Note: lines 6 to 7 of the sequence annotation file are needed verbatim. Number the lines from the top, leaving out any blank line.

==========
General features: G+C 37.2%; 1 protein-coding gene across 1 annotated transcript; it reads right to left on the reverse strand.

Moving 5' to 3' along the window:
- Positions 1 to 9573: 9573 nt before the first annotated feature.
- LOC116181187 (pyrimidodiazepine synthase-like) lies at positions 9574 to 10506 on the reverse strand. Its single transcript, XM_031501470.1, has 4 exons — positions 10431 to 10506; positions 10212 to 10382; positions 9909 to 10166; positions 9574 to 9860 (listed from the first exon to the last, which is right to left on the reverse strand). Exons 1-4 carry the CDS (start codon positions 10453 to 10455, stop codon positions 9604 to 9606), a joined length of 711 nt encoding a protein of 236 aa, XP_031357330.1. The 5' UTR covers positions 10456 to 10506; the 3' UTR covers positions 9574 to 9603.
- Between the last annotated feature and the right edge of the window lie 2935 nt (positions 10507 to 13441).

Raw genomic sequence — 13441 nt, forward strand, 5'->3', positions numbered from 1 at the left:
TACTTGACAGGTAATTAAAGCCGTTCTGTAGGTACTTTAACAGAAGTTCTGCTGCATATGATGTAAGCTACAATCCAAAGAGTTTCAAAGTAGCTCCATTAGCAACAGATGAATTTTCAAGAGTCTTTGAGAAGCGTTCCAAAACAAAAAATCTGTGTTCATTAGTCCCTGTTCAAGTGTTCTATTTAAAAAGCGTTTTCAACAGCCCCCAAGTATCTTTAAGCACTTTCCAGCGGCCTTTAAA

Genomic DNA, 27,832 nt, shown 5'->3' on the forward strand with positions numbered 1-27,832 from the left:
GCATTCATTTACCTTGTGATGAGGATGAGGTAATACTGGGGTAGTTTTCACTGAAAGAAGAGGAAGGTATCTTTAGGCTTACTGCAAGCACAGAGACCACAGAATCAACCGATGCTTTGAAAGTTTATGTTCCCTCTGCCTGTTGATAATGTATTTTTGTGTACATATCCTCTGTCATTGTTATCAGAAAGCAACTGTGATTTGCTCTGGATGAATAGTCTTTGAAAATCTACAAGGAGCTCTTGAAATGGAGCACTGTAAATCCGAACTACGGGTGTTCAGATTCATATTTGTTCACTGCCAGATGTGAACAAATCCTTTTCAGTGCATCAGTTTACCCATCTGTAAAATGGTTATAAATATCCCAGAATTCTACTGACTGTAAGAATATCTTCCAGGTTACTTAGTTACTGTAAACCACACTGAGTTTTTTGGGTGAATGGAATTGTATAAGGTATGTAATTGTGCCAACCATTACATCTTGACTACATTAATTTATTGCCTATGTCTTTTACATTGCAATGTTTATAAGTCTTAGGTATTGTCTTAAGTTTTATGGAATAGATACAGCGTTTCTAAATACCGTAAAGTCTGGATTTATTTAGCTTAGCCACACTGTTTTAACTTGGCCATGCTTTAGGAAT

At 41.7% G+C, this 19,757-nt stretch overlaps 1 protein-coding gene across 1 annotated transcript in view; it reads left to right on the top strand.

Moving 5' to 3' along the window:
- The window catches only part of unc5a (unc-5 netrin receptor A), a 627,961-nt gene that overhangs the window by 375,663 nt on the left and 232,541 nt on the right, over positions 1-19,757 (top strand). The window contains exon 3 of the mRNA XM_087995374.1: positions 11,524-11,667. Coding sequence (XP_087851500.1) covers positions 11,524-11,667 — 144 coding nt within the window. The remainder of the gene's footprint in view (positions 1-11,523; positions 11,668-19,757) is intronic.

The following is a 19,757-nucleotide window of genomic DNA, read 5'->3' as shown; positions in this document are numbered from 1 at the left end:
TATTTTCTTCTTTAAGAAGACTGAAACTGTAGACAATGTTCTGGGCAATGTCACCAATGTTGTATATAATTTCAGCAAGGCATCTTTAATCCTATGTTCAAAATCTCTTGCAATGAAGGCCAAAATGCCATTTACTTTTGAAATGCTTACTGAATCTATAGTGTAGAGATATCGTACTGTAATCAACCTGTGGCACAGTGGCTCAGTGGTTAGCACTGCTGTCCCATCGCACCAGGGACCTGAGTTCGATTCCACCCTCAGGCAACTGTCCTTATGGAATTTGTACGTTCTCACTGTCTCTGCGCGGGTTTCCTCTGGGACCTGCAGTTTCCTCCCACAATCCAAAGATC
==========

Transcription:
Raw genomic sequence — 13441 nt, forward strand, 5'->3', positions numbered from 1 at the left:
TACTTGACAGGTAATTAAAGCCGTTCTGTAGGTACTTTAACAGAAGTTCTGCTGCATATGATGTAAGCTACAATCCAAAGAGTTTCAAAGTAGCTCCATTAGCAACAGATGAATTTTCAAGAGTCTTTGAGAAGCGTTCCAAAACAAAAAATCTGTGTTCATTAGTCCCTGTTCAAGTGTTCTATTTAAAAAGCGTTTTCAACAGCCCCCAAGTATCTTTAAGCACTTTCCAGCGGCCTTTAAA